Wind turbines typically claim outputs of around 400 watts or more with some claiming in excess of 600 watts. These are of particular use when at anchor and can generate a decent amount of electricity, provided there is enough wind.

Are electric yachts the future?

As with the electric car industry there is a clear push towards electric propulsion and renewable energy onboard electric yachts, the key difference being the density of water through which boats are propelled, compared to the rolling resistance of car, requiring much more energy for the same distances, even at much lower speedsHowever, the question of whether electric can fully outstrip fossil fuels in the coming years will depend on a number of factors.

Although range is much improved, the energy density of even the best batteries still has a way to go to be anywhere near equal to a yacht with a diesel engine, a large fuel tank and some jerry cans to top up. As such it does not represent the obvious choice for those looking to sail offshore over vast distances, and to date those that have tried it report needing to resort to fossil-fuel generators.

But range is now good enough for electrification to be seen by many as an option that no longer seems unsafe, particularly for those whose cruising allows them to connect to shore power on a regular basis.

There is also the question of the raw materials and heavy metals required for manufacturing large numbers of batteries, and whether these can by mined and recycled in a sustainable way.

Hydrogen is a much cleaner fluid, but may be upstaged by electric. Credit: Alamy

Hydrogen is a much cleaner fluid, but may be upstaged by electric. Credit: Alamy

Hydrogen powered yachts?

Another similarity to the car industry is that there are also plenty of proponents of hydrogen as an option for greener power.

Hydrogen fuel has the potential to be entirely carbon-free, producing just water as a by-product of its use.

A decade or more ago, it was assumed that hydrogen combustion would provide a useful stepping-stone to the use of hydrogen fuel cells, because it allowed manufacturers to use existing engine blocks and design.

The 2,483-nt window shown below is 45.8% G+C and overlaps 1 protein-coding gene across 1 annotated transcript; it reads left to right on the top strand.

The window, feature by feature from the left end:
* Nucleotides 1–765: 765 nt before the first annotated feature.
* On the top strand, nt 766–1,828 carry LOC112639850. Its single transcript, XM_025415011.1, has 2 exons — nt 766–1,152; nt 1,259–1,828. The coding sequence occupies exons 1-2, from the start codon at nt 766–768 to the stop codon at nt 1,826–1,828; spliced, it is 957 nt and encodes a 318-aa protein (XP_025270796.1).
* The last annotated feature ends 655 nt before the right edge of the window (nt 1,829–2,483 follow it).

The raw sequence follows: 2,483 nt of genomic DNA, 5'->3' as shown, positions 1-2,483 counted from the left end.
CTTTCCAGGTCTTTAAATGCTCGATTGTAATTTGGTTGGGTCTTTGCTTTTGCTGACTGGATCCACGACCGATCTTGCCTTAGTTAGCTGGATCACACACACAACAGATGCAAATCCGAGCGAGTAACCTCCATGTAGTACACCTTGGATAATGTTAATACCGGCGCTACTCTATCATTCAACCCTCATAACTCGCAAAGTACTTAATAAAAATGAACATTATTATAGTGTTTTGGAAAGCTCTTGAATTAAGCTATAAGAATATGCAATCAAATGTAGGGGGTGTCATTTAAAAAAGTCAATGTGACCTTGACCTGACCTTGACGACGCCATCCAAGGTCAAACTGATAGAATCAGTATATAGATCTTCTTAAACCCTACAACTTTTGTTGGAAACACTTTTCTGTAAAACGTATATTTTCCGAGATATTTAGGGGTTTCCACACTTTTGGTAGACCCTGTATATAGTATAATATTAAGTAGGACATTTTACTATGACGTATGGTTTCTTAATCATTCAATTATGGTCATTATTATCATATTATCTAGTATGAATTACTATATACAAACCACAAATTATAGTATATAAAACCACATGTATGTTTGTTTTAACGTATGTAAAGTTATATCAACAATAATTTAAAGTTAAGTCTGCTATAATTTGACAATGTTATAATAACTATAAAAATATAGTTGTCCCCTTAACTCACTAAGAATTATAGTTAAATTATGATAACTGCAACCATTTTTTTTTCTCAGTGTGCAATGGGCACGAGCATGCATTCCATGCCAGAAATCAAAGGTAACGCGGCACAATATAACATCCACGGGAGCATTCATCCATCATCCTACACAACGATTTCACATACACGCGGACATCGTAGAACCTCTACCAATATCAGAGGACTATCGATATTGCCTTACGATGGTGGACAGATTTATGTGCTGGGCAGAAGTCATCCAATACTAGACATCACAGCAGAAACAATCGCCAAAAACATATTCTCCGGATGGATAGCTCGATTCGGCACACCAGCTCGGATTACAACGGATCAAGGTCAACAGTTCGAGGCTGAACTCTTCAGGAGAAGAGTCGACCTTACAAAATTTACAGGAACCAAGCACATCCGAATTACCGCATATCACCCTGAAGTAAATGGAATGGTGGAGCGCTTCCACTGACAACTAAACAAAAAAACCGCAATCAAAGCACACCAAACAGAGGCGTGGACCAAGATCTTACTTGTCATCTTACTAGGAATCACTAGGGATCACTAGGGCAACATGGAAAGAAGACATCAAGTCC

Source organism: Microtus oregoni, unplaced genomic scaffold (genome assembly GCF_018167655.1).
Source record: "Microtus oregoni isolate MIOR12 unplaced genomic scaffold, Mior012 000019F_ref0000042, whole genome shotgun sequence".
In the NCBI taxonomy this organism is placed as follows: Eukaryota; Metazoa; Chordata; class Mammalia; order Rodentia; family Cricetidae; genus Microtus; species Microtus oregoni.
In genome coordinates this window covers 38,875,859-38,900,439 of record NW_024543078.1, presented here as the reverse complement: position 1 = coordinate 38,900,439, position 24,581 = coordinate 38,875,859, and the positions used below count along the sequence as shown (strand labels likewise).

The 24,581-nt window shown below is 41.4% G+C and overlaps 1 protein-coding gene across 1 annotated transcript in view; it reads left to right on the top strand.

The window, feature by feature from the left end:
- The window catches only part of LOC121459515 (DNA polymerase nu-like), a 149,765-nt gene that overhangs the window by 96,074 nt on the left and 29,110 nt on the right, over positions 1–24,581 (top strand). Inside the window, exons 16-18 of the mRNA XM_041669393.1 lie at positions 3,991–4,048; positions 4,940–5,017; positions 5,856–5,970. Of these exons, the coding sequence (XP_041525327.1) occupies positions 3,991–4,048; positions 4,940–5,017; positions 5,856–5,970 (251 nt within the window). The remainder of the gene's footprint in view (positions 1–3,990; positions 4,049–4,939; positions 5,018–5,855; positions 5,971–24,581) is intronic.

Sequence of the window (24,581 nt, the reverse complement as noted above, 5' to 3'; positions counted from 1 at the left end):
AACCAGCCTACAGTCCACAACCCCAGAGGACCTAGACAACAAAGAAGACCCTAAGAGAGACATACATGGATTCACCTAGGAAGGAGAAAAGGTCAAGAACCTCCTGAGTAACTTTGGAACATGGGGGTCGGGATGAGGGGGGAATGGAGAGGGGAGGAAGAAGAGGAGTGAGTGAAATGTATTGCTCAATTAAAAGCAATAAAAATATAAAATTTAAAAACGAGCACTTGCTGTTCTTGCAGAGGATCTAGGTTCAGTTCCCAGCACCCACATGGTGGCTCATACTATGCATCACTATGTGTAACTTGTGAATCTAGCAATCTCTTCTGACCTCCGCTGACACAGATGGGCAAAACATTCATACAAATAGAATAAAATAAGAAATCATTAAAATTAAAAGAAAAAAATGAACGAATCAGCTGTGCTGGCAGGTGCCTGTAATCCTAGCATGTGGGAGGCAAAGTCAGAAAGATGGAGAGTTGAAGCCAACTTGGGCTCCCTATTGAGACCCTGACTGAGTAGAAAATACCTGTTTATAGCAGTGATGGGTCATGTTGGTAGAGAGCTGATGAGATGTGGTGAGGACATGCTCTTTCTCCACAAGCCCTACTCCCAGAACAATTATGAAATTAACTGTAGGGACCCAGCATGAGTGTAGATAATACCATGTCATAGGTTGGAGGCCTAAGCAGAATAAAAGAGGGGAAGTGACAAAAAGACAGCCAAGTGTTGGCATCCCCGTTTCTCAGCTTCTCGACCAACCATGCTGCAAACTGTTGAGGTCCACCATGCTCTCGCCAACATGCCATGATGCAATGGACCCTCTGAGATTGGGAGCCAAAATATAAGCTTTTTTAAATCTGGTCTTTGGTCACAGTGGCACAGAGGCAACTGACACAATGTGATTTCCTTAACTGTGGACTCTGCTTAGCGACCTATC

But in cars or boats, where every mile of extra range is critical, a key challenge with fuel cells is how to store the hydrogen.

It is a gas at normal pressure and temperature, which means that it has to be heavily compressed to get enough of it into a tank.

At sea, the current limit is 350bar, although the automotive industry has approval for 700-bar storage, which gives an extra 25% capacity.

But, to maintain such pressure, you need specialist carbon cylinders lined with impervious plastic, as well as a system of robust pumps and piping.
Across Europe, many pilot schemes are being rolled out via mobile or small-scale distributors and there are already 11 UK filling stations – concentrated in the south-east of England.

It would not take a big leap to start developing a distribution network around petrol station forecourts and extending to key harbours, although in theory at least, renewable electricity could be used to make hydrogen from water.

There are challenges, but hydrogen power should not be totally ruled out when we think about the future, even if electric yachts are where much of the key developments are taking place at the moment.

Not long ago, having any form of mains AC (alternating current) on board a small to medium sized leisure boat was rare. But now, having shore power in a yacht…

The electric outboard motor has been around for many years, but they have either been too low powered or their lead acid batteries have made them too heavy to lift…

Batteries are in many ways anathema to sailors. They are heavy, finicky things, whose performance wanes with time, requiring an elaborate system to keep them in good shape. They are…

Sailors should be aiming for zero emissions and zero waste, according to the RYA. Credit: Paul Wyeth

The RYA published its Carbon Pathway to Zero document in July 2021, outlining its vision for zero-carbon boating by 2050. How can we alleviate our own emissions and waste?